“Hear that, Nines? You’re gonna be okay, y-you’re gonna-” he swallows, blinking against the bright red and blue flashing lights as they penetrate his vision from either side. 

“I hate hospitals,” Nines whispers, quiet enough that Gavin almost misses it, as he grimaces in his arms. The android’s chest tightens as he half-laughs, half-sobs into his hair. 

“You’re a stubborn son of a bitch, you’ll get over it,” he whispers. Nines is still completely limp against him now, save for his fingers, still clinging to the front of Gavin’s chest. 

He can see the paramedics, running to them. The first one to reach them is speaking but Gavin feels like his auditory implants might be glitching cause he can’t hear anything except the beat of Nines’ heart against him and the shriek of the wind. There are snowflakes clinging to his eyelashes and he has to strain against the wind to see that the paramedic is kneeling down next to them. He feels strong arms, feels them try to move Nines away. He doesn’t want to let go- feels like if he and Nines can just stay there, wrapped together, forever somehow they’ll be okay. That Nines will be okay. But he knows he’s losing blood and fast. Knows he has to give him up. So he relinquishes his hold on him; hears Nines groan slightly as Gavin’s fingers slip out of his hair as he’s pulled away and onto a stretcher.

He feels so empty without Nines there. 

He scrambles to get up, or else he’ll fall backwards into the snow. The paramedic is leaning down to speak to him again but he still can’t hear. He’s just blinking and watching Nines lying flat on the ground. 

He watches as they lift him, like he’s already in a body bag, limp and lifeless. He disappears as the doors to the ambulance are slammed shut, leaving him outside and surrounded by a cacophony of sounds. The howling wind, the crunch of gravel and snow, buzzing voices as an officer presses him for answers. 

The ambulance pulls away, his colleague’ s questions falling on deaf ears as the sound of his thirium pump thrums through his audio sensors and blocks out the world around him. A piercing siren sounds from the vehicle, and he’s faced with the burning ache it elicits in his chest.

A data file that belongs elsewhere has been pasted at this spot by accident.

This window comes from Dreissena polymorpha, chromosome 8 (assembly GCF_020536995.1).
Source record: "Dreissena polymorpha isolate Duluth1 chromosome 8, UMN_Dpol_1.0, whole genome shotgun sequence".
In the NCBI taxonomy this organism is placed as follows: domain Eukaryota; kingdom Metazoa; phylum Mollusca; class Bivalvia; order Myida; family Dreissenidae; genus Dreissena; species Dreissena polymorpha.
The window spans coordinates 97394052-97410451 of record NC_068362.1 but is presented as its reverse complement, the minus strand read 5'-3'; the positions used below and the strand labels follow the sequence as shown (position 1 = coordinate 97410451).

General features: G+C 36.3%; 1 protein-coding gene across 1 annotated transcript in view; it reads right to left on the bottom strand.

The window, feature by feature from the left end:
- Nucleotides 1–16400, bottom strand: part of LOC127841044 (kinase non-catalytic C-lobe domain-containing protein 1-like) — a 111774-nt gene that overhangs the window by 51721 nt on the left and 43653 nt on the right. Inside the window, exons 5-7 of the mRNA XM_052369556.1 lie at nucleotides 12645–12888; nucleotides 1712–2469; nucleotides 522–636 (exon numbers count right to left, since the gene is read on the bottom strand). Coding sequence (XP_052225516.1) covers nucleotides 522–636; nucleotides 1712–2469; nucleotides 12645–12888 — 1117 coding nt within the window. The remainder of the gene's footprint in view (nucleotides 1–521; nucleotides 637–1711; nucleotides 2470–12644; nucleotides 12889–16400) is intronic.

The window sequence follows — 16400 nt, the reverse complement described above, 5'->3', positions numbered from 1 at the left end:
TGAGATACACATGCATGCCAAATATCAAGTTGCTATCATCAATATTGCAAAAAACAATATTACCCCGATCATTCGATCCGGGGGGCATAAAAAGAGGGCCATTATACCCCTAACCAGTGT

Chapter Text

It feels wrong driving Nines’ car without him. Like a weird kind of betrayal. He tells himself that Nines will thank him for not leaving it when he’s…

If he’s

He shakes his head, he can’t think like that. He can’t.  

But the reality of the situation sinks in as he runs another red light, his own crimson LED flickering in the reflection of the windscreen, as the traffic lights pass. The ephemeral sights of Detroit flash by unnoticed as he concentrates on not crashing, chasing the thoughts of Nines lying bleeding in his arms away, by focusing on the centre-line in the asphalt. His thirium pump is humming along with the roar of the engine, pounding a ruthless non-rhythm against his ribcage. He is glad his hands are gripping the steering wheel because if they weren’t they’d be shaking. He can feel that strange hum of current running through him, a static crackling through his system, his processors whirring and stuttering every time he thinks about anything else but getting to the hospital in one piece. He's no use to Nines if they have to scrape him off the road amidst the shattered, glittering pieces of black and chrome.  

He parks the car, the tires skidding on the ice of the snowy parking lot. The hospital is an ominous looking building, even when covered in the softness of snow. There’s a steady stream of ambulances in and out of the emergency department and Gavin heads in their direction, tying the shreds of what’s left of his hoodie limply around his middle, his arms bare to the falling snow.  

He navigates the internal labyrinth of corridors, lit with clinical, fluorescent tube lights, until he arrives at the Trauma unit. It’s not overly busy tonight, thankfully, and he locates the central desk easily. He doesn’t bother asking where Nines is, just leans over the desk when the receptionist’s back is turned and hacks the patient terminal. He latches onto Nines’ patient info and finds out which room he’s in quick enough. It’s getting to it that’s the problem. 

He proceeds down one of the corridors, supposedly where Nines’ is being treated, until he sees a flurry of commotion and recognises one of the paramedics from earlier. He tries to approach, making it past an array of potted plants to the first set of double doors, but a young nurse steps in front of him at the last second, a tablet in hand.  

“I’m sorry sir, you can’t come down here-” she says firmly. 

“I’m his fuckin’ android let me through,” Gavin growls, desperately craning his neck to see if he can see Nines. There’s too many people, nurses, doctors, paramedics, policeman, security.  

“Sir, it’s next of kin only I’m afraid,” she says firmly, walking backwards and closing the double doors in his face. 

“This is fuckin’ discrimination, y’know,” Gavin shouts through the glass pane, his palms hitting against the wood of the door. He knows Connor is probably already here, or on his way- someone must have called him- he just... hates the idea of Nines being alone even for a minute. He’s determined to stay, even if he is relegated to waiting in the relative's room for the next six hours with nothing but out-dated magazines and a water cooler for company. 

 He blows out an unnecessary amount of air from his body and kicks one of the ceramic planters with a yucca tree in. The pot tips and teeters as it threatens to fall under the strength of his kick and he has to jump to hold it up, pulling out a handful of leaves as he does. He swears as he swings it around, some soil falling out, and he tries to put it back in its place. It’s only when he steps back that he notices the crack in the plant pot. Fuck.